To make getting to Tech Square easy and inviting, a new vintage-look conveyance complete with clanging bell – Tech Trolley – began a continuous run back and forth to main campus.
And in 2006, the Georgia Department of Transportation finished renovations to the Fifth Street Bridge, tripling the width and creating a park-like setting for pedestrians on their way to Tech Square. Interstate? What interstate?
Innovation in Line for a Latte
At Tech Square’s groundbreaking ceremony, then-President Clough characterized the coming development, with its proximity to Georgia Tech students, researchers, and resources, as “a deliberate gathering of the elements we need to create one of the nation’s premier high-tech business centers.”
That’s what happened – although the words used to describe Tech Square have since evolved from “high-tech business center” to “innovation ecosystem.”
The Technology Square Research Building houses five of Georgia Tech’s cutting edge research centers – Digital Media, the Georgia Electronic Design Center, the Georgia Tech Research Network Operations Center, the Graphics, Visualization and Usability Center (GVU), and the Interactive Media Technology Center – as well as the School of Interactive Computing.
Just across a tree-lined plaza, Centergy One is home to Georgia Tech’s Institute for People and Technology, Tennenbaum Institute, GTRI Information and Communications Lab, and Enterprise Innovation Institute (EI2), which oversees the Advanced Technology Development Center (ATDC), recently named by Forbes as one of the “Top 12 Business Incubators Changing the World.”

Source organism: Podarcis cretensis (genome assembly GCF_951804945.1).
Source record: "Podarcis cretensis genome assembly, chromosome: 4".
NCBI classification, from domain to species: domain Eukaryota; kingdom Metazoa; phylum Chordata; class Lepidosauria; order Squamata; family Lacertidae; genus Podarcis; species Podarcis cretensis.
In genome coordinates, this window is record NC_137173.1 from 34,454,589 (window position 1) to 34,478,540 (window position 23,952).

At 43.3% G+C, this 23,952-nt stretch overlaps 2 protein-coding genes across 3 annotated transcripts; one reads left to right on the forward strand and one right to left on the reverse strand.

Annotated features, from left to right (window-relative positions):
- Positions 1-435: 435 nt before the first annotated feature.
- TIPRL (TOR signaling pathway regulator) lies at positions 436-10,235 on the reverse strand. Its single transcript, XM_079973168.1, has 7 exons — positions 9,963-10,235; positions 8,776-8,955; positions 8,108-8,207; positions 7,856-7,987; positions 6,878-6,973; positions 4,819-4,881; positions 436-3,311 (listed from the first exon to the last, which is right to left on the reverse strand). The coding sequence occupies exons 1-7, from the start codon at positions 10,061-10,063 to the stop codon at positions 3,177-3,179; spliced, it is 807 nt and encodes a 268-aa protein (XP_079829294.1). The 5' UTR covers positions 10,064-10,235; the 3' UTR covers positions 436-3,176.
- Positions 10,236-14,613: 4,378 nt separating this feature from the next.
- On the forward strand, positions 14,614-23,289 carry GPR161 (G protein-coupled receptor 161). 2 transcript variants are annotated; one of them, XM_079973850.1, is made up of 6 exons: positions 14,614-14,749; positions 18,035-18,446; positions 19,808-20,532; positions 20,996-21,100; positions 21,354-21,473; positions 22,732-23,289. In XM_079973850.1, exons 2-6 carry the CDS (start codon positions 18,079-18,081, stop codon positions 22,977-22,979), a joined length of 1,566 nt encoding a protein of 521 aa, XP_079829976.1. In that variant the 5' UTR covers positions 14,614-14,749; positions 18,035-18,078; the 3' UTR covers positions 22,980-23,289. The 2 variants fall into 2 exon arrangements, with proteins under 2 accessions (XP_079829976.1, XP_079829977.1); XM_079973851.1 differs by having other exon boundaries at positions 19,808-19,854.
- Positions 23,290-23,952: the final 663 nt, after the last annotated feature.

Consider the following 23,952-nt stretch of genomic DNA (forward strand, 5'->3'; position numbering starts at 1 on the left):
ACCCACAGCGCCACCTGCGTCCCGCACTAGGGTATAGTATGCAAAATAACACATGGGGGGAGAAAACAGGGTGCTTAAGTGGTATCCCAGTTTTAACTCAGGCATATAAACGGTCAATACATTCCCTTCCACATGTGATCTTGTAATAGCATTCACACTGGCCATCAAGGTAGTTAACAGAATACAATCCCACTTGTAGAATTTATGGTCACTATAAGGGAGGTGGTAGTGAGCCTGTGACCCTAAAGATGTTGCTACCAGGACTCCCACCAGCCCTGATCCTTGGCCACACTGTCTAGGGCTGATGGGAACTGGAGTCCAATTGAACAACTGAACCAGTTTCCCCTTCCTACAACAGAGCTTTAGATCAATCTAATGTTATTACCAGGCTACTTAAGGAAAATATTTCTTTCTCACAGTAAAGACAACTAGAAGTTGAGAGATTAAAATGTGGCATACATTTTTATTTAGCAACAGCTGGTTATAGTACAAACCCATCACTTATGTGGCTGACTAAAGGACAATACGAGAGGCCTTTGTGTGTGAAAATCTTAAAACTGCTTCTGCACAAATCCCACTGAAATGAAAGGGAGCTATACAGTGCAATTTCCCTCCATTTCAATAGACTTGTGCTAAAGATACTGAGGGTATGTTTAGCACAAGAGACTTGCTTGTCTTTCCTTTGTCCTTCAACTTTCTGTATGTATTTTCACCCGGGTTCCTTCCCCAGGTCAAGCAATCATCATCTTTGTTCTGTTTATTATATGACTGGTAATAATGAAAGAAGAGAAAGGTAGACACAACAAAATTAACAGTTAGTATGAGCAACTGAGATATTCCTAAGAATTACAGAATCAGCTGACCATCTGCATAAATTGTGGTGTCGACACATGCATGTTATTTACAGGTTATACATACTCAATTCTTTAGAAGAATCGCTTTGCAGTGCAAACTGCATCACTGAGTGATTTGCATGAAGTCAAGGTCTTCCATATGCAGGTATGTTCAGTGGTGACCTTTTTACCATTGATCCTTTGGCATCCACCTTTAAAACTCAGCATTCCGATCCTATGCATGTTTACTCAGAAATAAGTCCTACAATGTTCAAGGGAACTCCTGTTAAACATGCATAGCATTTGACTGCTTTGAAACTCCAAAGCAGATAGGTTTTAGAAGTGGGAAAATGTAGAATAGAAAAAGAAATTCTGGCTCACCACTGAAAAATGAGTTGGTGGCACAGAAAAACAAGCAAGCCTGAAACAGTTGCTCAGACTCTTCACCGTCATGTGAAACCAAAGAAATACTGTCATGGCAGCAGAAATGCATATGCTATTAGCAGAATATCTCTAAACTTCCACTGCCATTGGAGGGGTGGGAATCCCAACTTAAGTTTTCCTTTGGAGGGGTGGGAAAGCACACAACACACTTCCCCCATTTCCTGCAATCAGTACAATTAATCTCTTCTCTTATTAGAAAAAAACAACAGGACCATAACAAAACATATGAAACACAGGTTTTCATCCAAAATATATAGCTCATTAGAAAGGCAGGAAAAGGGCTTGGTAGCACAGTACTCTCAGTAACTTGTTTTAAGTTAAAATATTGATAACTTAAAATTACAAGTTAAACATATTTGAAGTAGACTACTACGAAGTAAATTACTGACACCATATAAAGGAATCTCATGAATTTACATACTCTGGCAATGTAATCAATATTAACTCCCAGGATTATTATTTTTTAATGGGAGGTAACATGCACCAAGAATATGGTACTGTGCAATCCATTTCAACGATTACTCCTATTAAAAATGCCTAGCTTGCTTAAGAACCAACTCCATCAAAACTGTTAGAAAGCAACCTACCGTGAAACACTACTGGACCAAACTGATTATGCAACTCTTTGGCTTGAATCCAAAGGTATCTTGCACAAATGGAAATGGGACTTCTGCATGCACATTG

The Panasonic Innovation Center, the ThyssenKrupp Elevator Innovation Center, the AT&T Foundry, and other product development teams have also set up shop in Centergy One.
Also in and around Tech Square are VentureLab, Tech’s center for technology commercialization (ranked No. 2 worldwide by the University Business Incubator Index), and Flashpoint, Tech’s startup accelerator program.
The next big thing on the drawing board for Tech Square is a 600,000 square-foot high-performance computing center, which will serve Tech’s academic research needs as well as modeling and simulation requirements for high-tech industries from biotech to banking.
Ralph de la Vega, president and CEO of AT&T Mobility, says his No. 1 criterion when locating a Foundry facility is to be part of an ecosystem that fosters innovation – to him that means “the intersection of premier education, high technology, and an entrepreneurial mindset.”
“When I saw the startup company incubators at Tech Square, and the entrepreneurs, and the high-quality technical people from Georgia Tech who are driving them, I knew this is where we needed to be,” he says. “In fact, we’re already talking with a startup whose technology could significantly benefit our product offerings.”
Stephen Fleming, vice president and director of EI2, likes to say that Tech Square puts a critical mass of students, researchers, entrepreneurs, corporate innovators, and economic developers “within Starbucks range.”
“All these people rubbing shoulders in line for a latte – you get these brief serendipitous interactions and introductions that are invaluable to their goals and ambitions,” he says. “That’s definitely been important to the growth and success of the Technology Square innovation ecosystem.”
To commemorate Tech Square’s 10-year anniversary, Georgia Tech President G.P. “Bud” Peterson hosted a symposium on October 17 – “A Decade of Innovation – Technology Square.”
Video from 2003 Technology Square Grand Opening